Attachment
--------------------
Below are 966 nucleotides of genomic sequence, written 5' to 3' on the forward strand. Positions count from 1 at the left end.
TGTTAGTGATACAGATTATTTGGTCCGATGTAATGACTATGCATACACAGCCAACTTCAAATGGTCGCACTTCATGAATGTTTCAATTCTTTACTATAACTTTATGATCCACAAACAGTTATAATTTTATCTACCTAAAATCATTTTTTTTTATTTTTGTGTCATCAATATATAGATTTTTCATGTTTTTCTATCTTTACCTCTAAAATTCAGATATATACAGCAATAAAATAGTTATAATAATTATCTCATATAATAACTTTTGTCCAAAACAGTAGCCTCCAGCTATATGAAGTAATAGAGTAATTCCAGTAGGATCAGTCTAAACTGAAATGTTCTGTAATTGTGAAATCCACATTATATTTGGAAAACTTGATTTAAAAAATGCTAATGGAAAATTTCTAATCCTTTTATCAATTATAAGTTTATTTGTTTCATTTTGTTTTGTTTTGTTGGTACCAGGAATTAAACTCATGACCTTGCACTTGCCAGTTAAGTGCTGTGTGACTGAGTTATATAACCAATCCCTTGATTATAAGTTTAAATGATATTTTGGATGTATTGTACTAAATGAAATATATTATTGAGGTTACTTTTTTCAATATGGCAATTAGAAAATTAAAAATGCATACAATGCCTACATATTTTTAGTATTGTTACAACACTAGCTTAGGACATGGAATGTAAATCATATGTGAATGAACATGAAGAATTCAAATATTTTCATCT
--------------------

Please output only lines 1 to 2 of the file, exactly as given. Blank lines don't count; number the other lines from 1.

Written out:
Below are 966 nucleotides of genomic sequence, written 5' to 3' on the forward strand. Positions count from 1 at the left end.
TGTTAGTGATACAGATTATTTGGTCCGATGTAATGACTATGCATACACAGCCAACTTCAAATGGTCGCACTTCATGAATGTTTCAATTCTTTACTATAACTTTATGATCCACAAACAGTTATAATTTTATCTACCTAAAATCATTTTTTTTTATTTTTGTGTCATCAATATATAGATTTTTCATGTTTTTCTATCTTTACCTCTAAAATTCAGATATATACAGCAATAAAATAGTTATAATAATTATCTCATATAATAACTTTTGTCCAAAACAGTAGCCTCCAGCTATATGAAGTAATAGAGTAATTCCAGTAGGATCAGTCTAAACTGAAATGTTCTGTAATTGTGAAATCCACATTATATTTGGAAAACTTGATTTAAAAAATGCTAATGGAAAATTTCTAATCCTTTTATCAATTATAAGTTTATTTGTTTCATTTTGTTTTGTTTTGTTGGTACCAGGAATTAAACTCATGACCTTGCACTTGCCAGTTAAGTGCTGTGTGACTGAGTTATATAACCAATCCCTTGATTATAAGTTTAAATGATATTTTGGATGTATTGTACTAAATGAAATATATTATTGAGGTTACTTTTTTCAATATGGCAATTAGAAAATTAAAAATGCATACAATGCCTACATATTTTTAGTATTGTTACAACACTAGCTTAGGACATGGAATGTAAATCATATGTGAATGAACATGAAGAATTCAAATATTTTCATCT